British researchers say they have identified a protein used by acute myeloid leukaemia to block reactions from the immune systems.
The researchers at the University of Kent have pin-pointed the protein galectin-9 - previously associated with Hodgkin's lymphoma - as playing a key role in the disease.
The protein is released through stimulation of the latrophilin 1 receptor by leukaemia cells, but not by health cells, they report in EbioMedicine.
The scientists at Kent's Medway school of pharmacy have worked with the Hubertus Wald University Cancer Centre at the University Medical Centre Hamburg-Eppendorf, Germany, on the project together with the University of Bern, Switzerland.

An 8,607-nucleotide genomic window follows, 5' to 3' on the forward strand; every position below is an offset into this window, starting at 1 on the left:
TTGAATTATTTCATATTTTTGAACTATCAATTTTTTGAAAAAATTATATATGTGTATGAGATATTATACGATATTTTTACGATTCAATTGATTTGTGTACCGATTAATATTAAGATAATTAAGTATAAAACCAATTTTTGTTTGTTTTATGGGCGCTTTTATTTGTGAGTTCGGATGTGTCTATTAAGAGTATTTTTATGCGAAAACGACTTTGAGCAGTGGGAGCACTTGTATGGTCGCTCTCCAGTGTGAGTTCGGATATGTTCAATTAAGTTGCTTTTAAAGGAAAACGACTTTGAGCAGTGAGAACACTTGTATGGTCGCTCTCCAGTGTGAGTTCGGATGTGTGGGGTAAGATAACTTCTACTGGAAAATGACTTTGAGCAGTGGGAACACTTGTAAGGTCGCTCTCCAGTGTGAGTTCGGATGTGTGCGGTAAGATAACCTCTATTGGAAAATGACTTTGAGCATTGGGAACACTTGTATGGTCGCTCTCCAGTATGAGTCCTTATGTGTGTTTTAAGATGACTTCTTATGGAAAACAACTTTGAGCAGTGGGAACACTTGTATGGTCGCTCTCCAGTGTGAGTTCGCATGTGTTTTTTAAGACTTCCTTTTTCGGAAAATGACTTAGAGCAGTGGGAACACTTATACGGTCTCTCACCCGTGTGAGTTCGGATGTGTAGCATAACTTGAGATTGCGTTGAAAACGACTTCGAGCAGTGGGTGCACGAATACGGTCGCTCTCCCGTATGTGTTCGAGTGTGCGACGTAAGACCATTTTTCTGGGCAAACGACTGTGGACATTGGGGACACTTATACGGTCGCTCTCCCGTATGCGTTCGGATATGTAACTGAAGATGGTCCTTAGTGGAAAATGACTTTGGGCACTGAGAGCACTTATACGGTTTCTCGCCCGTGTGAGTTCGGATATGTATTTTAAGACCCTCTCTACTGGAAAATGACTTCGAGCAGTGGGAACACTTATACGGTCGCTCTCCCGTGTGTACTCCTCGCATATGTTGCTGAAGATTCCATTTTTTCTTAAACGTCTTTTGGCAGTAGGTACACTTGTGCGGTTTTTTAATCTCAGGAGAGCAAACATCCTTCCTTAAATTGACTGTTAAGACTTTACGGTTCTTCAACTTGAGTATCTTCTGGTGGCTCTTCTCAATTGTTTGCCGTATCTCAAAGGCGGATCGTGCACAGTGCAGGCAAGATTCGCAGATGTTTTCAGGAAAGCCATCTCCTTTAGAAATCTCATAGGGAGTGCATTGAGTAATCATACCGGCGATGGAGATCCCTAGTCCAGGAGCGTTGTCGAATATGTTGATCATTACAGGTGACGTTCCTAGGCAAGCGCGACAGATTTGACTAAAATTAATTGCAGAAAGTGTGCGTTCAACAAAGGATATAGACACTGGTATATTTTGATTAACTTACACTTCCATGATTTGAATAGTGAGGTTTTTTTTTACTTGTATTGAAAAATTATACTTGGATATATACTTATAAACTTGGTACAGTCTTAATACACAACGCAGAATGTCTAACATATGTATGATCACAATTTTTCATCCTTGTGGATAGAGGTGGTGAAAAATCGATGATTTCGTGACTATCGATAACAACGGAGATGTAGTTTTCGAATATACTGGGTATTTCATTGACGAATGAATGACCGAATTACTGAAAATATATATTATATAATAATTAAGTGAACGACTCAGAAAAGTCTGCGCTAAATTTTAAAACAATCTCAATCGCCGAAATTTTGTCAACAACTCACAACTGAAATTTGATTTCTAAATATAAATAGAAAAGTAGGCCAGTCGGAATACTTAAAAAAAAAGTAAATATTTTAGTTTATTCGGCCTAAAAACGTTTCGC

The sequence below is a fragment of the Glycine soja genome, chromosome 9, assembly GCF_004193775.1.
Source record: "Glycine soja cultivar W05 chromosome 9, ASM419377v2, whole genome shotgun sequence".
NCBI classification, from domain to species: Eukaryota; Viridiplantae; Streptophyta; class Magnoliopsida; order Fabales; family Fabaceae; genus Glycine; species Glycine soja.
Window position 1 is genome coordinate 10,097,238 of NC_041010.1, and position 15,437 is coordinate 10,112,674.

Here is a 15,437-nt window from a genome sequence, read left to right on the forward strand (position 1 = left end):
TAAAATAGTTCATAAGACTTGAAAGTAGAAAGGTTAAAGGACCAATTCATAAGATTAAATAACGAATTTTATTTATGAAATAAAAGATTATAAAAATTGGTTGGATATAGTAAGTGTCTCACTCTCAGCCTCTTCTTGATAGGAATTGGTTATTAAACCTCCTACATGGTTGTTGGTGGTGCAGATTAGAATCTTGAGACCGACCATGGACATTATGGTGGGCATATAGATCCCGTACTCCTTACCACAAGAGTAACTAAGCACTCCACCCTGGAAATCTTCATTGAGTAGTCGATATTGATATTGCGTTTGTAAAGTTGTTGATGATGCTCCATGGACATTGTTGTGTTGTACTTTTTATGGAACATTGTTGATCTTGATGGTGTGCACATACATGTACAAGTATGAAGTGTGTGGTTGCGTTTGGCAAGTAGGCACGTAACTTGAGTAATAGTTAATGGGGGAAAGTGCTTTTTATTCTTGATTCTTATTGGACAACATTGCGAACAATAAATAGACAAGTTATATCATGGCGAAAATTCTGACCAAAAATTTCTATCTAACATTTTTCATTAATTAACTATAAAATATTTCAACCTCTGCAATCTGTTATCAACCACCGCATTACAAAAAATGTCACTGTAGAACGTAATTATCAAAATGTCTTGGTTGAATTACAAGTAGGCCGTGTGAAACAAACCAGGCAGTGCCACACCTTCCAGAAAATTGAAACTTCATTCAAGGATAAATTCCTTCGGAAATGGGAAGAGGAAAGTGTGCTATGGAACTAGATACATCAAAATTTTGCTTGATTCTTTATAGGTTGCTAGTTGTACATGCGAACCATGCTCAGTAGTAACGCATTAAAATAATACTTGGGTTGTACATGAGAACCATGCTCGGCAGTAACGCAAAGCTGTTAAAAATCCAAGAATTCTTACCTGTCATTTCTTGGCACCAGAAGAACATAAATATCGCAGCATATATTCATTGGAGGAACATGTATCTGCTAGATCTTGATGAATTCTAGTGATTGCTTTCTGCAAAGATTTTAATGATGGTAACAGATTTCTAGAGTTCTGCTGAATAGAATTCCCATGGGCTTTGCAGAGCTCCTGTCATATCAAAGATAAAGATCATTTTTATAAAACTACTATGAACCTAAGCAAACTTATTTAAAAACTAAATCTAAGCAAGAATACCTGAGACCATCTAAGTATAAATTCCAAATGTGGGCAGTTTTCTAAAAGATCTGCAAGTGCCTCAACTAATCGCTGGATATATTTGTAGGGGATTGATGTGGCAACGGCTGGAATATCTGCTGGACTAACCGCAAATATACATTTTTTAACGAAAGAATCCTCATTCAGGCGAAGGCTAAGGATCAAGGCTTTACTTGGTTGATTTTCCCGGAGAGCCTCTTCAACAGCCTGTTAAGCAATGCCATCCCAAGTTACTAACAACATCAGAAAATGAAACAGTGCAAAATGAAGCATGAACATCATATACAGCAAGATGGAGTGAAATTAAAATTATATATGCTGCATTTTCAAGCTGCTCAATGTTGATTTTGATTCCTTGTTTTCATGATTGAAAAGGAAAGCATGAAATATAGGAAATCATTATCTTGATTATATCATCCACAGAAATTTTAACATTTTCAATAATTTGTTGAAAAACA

Researcher Dr Vadim Sumbayev, based in Kent, said: 'Targeting this pathway will crucially enhance patients own immune defences, helping them to eliminate leukaemia cells.'
Source: Gonçalves Silva, I., et al. The Tim-3-galectin-9 Secretory Pathway is Involved in the Immune Escape of Human Acute Myeloid Leukemia Cells EbioMedicine 19 July 2017
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